by Karen Sue Walker
As writers, we want our characters to come alive on the page as fully formed individuals who capture readers’ imaginations. What we don’t want to hear is: “All your characters sound the same.” But how do we create memorable characters?
One way is to start with a few questions.
1.What do your characters look like?
This is the most obvious, but when you introduce a character, give us at least a hint of what they look like. If they get a name, they need a description. This does not need to be a head to toe inventory of hair color, eye color, outfit, etc. In fact, it can be just one or two key characteristics for minor characters. Your readers’ imaginations will fill in the rest. Here’s an example from one of my favorite authors:
“It was a blonde. A blonde to make a bishop kick a hole in a stained glass window.” Raymond Chandler, Farewell, My Lovely.
A description can tell us a lot about a character. Are they a slob? Rich or poor? Laid back? Young or old? Later the reader may learn that the first impression was not accurate, but just like in real life, allow the reader to have a first impression.
2.What do your characters sound like?
Dialog is an important tool to make each character unique. It’s natural for us to use the same words and speech patterns for our characters as we do in our own speech. It’s not always easy to make your characters “sound” different. You can do this by using slang, dialects, or by using big or small words, or other verbal idiosyncrasies. One of my characters was southern, so I researched southern phrases which I sprinkled in lightly, such as “that woman could make a preacher cuss.” Don’t go overboard – a little goes a long way. Another of my characters doesn’t use contractions. This wasn’t easy to pull off without the reader noticing, but it gives her a distinctive voice.
3.What do your characters love? What do they hate?
Okay, they love their family and they hate injustice. Who doesn’t? It will be more interesting if they also love French movies and hate ball point pens. Or maybe they have a love/hate relationship with their mother or food. Speaking of ball point pens, the detective in my novels loves the clicking sound they make. What does he hate? Anything out of order.
4.What do your characters want? What do they need?
What they want will determine what your characters do and say, but what they need will provide the subtext. Needs are rarely the same thing as wants. Sometimes, it’s the exact opposite. Just ask anyone on a diet and I think they’ll agree with me.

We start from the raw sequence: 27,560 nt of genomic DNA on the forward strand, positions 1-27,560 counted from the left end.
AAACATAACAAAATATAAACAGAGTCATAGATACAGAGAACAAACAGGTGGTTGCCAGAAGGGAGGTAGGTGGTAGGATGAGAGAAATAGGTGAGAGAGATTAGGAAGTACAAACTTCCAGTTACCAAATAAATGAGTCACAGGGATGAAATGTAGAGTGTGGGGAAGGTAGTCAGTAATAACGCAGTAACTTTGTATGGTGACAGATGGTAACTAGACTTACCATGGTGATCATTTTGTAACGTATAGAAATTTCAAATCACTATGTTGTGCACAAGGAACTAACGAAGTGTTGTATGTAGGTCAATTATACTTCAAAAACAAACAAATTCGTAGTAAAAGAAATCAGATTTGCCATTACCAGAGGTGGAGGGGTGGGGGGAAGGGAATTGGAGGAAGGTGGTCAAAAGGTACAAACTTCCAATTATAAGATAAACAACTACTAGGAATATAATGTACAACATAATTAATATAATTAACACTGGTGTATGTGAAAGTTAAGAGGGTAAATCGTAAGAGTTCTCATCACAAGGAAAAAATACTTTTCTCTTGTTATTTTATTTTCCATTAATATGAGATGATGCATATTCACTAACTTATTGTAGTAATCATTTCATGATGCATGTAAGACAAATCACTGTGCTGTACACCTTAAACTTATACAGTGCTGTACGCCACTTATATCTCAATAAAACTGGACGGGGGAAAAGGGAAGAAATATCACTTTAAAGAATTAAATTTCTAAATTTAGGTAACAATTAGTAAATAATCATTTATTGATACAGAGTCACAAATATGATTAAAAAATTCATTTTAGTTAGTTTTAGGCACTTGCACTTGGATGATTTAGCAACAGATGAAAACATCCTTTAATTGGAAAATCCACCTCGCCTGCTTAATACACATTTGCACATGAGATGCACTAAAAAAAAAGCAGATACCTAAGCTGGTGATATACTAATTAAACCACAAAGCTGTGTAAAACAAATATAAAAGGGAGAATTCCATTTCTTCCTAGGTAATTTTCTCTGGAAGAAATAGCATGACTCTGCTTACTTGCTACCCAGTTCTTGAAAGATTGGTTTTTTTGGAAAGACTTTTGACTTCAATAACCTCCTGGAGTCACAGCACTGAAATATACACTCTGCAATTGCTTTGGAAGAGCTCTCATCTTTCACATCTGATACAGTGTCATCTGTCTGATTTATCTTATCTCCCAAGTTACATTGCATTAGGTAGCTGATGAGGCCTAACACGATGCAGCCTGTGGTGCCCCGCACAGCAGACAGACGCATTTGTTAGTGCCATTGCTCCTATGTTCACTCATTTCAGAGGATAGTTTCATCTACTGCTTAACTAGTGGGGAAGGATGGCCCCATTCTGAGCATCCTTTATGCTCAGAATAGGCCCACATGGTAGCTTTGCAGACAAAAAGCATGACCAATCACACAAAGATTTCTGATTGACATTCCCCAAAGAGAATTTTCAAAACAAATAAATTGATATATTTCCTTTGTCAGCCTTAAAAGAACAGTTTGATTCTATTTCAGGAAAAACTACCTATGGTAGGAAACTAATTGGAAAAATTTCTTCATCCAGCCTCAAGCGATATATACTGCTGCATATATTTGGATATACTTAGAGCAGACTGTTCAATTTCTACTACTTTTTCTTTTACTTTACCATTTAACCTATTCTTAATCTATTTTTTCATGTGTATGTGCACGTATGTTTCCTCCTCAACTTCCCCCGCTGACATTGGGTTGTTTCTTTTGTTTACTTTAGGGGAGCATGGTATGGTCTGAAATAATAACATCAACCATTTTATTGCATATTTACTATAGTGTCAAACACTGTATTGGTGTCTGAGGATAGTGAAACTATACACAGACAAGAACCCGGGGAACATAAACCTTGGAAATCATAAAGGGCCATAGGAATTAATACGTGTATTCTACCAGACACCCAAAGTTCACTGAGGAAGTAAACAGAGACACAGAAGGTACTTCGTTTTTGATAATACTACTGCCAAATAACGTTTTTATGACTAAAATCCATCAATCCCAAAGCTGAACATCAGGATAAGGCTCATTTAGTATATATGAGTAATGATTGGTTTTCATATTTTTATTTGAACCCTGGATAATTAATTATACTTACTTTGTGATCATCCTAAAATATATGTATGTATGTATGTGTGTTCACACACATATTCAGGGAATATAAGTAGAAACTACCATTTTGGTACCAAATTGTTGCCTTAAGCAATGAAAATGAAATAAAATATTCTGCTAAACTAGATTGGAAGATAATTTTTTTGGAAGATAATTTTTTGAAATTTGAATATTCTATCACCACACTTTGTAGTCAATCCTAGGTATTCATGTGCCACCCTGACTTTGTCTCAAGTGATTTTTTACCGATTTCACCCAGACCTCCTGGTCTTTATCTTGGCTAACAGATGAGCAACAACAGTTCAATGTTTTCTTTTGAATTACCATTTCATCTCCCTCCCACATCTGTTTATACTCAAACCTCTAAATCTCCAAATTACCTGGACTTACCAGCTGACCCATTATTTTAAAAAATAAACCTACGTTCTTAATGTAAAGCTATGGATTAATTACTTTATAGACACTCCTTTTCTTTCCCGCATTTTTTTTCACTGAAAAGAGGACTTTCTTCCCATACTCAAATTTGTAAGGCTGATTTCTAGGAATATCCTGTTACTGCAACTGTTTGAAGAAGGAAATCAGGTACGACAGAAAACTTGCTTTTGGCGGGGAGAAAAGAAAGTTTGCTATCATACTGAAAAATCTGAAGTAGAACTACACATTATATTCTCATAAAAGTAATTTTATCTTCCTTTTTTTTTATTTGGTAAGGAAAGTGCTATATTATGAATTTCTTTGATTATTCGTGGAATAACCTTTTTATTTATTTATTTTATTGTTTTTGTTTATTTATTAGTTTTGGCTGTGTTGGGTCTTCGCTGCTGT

5.What are your characters’ secrets?
Everyone has secrets, and so should your characters. You may or may not reveal their secrets, but knowing what they’re hiding will help you write a more three-dimensional character. And if you are writing a book series, you might reveal in book three that Father Murphy is really a werewolf. Only then will readers realize that the good priest was never around during a full moon in books one and two.
How do you learn all this about your characters? Many people write character sketches, answering a list of questions to define them. You can find plenty of templates online. I’m sure it’s helpful for many people, but I find it tedious and usually quit around question seven.
A suggestion I just heard (from Greta Boris) is to have your characters write you a letter. Let them tell you about their secrets and desires. You don’t need to put everything you learn about your characters into your novel – in fact I recommend you don’t. But you should know your characters so well that when you write about them, the reader feels like they know them too.
What questions would you ask your characters?
Karen Sue Walker is a lover of mysteries, both in books and in life. She grew up reading Nancy Drew and gravitated to Agatha Christie and Raymond Chandler. After several careers including financial analysis and industrial equipment sales, Karen decided to write her first cozy mystery, Murder in White Lace, A Bridal Shop Mystery. This was soon followed by Murder in Crimson Velvet.
When not working at her day job as an automotive Internet sales consultant or writing, she spends time with her daughter, who is also her story consultant, and her granddaughter Kalena. Kalena and Karen co-wrote “The Adventures of Josie the Cat,” a short story.